How we use Flow theory in training design

  • 6 minutes read

Think about the moments in which you were so involved in an activity, that you didn’t notice how time passed. You were fully concentrated and you felt great doing that activity. Maybe it was an outing with friends, playing a sport, a board game, dancing or painting. If you’re one of the lucky ones, maybe it was something related to your job.

Flow theory and necessary elements for flow state

The state you experimented in those moments is called Flow. The concept was defined by Mihaly Csikszentmihalyi, a researcher in the field of positive psychology. The main themes of his studies are happiness and creativity. No wonder we have all his books in our office library.

The Flow concept summarizes joy, creativity and process of total involvement in life. Who can better explain what Flow is than Csikszentmihaly himself:

To be able to correctly apply Flow theory in training it’s crucial to understand the required elements to create this state. First, there is a task to be fulfilled, achievable and exciting. Secondly, we need to be able to focus on what we do. Then, the task that we have to accomplish must have clear goals, and the feedback immediately. We must to act with deep involvement and leave our daily worries aside. We need to have control over our actions. And last but not least, the perception of time is altered, it seems to us that hours are passing faster.

Flow theory in training increases the learning efficiency

The Flow theory came to our attention when we were looking for validation criteria for training activities. In the training design process, we need to rely on well-documented theories to provide us with effective approaches.

The Flow theory is important to us because it is demonstrated that the flow state increases the efficiency of the training. We’ve been able to include its elements in the game-based trainings we’ve created.

Our goal is that every participant in the experiential training can reach flow. This state focuses on intrinsic motivation. So when an individual is really in a “flow”, he learns for the sake of learning. Not for reward or to avoid negative repercussions.

How we make Flow happen

In order to ensure that Flow conditions are met in our game-based trainings, we included the following:

1. There are clear goals

In a game like chess, the player knows what he has to do. He must bring the king of the second player in a checkmate position. With each move, he knows if he is closer to his goal. Also, our game-based programs start from a very clear goal. In Rome, there is a total score of buildings built in the Empire. In Planetary Saga, it is the salvation of the civilization of whose Supreme Council you are part of. All our activities have rounds, which gives clarification to the final goal.

2. There is immediate feedback

When climbing a mountain, your goal is clear: to get to the top without falling. Every moment, you can access the information that you have advanced and that you are still on the mountain. This tells you that you will achieve your goal, it’s your constant feedback. For the state of flow in training, the feedback should be as clear and fast as possible. For example, in the Deep Sea Odyssey activity, participants make decisions in each round. Depending on these, they will receive more or less from different types of resources in the next rounds.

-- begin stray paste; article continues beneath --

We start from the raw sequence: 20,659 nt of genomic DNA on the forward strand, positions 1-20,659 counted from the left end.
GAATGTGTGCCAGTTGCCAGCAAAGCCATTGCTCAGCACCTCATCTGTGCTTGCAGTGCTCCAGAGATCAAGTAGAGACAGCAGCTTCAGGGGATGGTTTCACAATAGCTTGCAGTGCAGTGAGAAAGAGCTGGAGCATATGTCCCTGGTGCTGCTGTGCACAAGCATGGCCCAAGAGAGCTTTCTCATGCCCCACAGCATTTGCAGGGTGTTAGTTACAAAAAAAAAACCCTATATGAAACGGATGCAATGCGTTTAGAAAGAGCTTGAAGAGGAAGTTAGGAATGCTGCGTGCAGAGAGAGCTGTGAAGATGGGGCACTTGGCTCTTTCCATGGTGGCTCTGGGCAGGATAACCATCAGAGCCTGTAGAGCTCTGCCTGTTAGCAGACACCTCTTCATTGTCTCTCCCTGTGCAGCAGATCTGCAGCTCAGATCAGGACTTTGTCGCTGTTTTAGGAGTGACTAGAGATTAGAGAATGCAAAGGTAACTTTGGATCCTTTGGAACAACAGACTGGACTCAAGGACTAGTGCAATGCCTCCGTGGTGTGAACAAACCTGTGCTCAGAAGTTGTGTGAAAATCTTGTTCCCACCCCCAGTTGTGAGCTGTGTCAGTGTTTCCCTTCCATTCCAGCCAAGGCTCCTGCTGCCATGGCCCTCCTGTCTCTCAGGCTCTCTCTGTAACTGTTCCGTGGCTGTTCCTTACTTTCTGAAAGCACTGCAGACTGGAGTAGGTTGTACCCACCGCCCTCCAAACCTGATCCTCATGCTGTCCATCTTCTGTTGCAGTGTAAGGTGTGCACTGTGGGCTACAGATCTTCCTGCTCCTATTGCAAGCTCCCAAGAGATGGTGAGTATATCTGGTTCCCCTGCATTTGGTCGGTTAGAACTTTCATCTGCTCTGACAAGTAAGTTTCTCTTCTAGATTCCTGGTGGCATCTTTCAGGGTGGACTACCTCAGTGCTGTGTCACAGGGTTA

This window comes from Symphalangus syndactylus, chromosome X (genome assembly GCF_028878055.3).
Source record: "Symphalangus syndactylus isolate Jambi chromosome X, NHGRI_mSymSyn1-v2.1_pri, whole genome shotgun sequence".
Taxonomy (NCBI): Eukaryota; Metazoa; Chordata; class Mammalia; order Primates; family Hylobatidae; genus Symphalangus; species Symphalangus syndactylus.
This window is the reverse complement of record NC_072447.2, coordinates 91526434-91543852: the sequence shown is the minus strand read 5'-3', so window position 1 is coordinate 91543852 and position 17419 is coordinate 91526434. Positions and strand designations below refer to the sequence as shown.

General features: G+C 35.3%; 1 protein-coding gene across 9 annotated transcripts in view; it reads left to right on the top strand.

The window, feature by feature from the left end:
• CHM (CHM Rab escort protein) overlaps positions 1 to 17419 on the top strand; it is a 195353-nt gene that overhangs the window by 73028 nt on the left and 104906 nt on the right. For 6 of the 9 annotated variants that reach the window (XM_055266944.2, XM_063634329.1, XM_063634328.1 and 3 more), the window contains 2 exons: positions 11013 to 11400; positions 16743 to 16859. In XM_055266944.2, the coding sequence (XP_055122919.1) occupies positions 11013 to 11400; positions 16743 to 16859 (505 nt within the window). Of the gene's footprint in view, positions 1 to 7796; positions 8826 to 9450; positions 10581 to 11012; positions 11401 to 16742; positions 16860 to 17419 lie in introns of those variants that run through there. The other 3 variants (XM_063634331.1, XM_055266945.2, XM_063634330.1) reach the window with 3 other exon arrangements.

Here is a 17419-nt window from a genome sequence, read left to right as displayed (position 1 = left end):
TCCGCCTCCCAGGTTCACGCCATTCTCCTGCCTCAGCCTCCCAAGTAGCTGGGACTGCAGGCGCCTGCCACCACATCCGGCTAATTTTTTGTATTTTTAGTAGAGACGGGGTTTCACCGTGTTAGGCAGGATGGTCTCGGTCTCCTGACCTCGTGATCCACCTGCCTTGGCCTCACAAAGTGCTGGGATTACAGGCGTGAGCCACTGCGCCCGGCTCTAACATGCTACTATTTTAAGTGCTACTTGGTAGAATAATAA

3. There is a balance between challenges and abilities

Let’s take the example of a tennis game to explain the scheme below.

If we are just learning the game and just throwing the ball over the net, we will be at the beginning of the Flux tunnel and we will have a positive experience for the moment. Once we know very well to hit the ball over the net, it will become boring to do it. We would like to play with another player. If we play with someone good at this and we lose terribly, we will enter into a state of restlessness or anxiety. We only come out of it if we learn to play much better, that is, we increase our skills. And then we can reach a high flow state.

Flow theory in training
Flow theory in training

In training, there must be a good balance between participants’ skills and the perceived challenge of tasks. If one of these weighs more than the other, the flow state will not occur. In each game-based activity, the novelty of the game and rules gives participants a higher level of challenge. The tasks they receive are not so simple and stimulate their thinking. As they progress, the difficulty increases, but their abilities are better due to the experience they had before.

The importance of the personal perspective in the flow experience

Please note that the flow experience will not occur automatically if the 3 conditions are met. A person may be interested in climbing a mountain while someone else may be totally indifferent to that.

The rules of our training games are designed to create joy for the players. To awaken their curiosity and interest. In order to ensure that the experience is well received, we work closely with our customers to set expectations. Another way to help participants is to introduce them in a special training atmosphere that creates a sense of responsibility for their own learning. We want to create the conditions for beautiful experiences, but if it is or not, it depends ultimately on each participant.

Most of the time, we realize that it was a Flow experience for participants when they say they have not realized how fast the 3 hours of activity have passed. “They seem to have flown!” Or “it seems to me that we have just begun”. Being in that state, they are totally involved in the learning act. They’re not distracted by other things. Flow brings great results in personal growth.

References:

Insights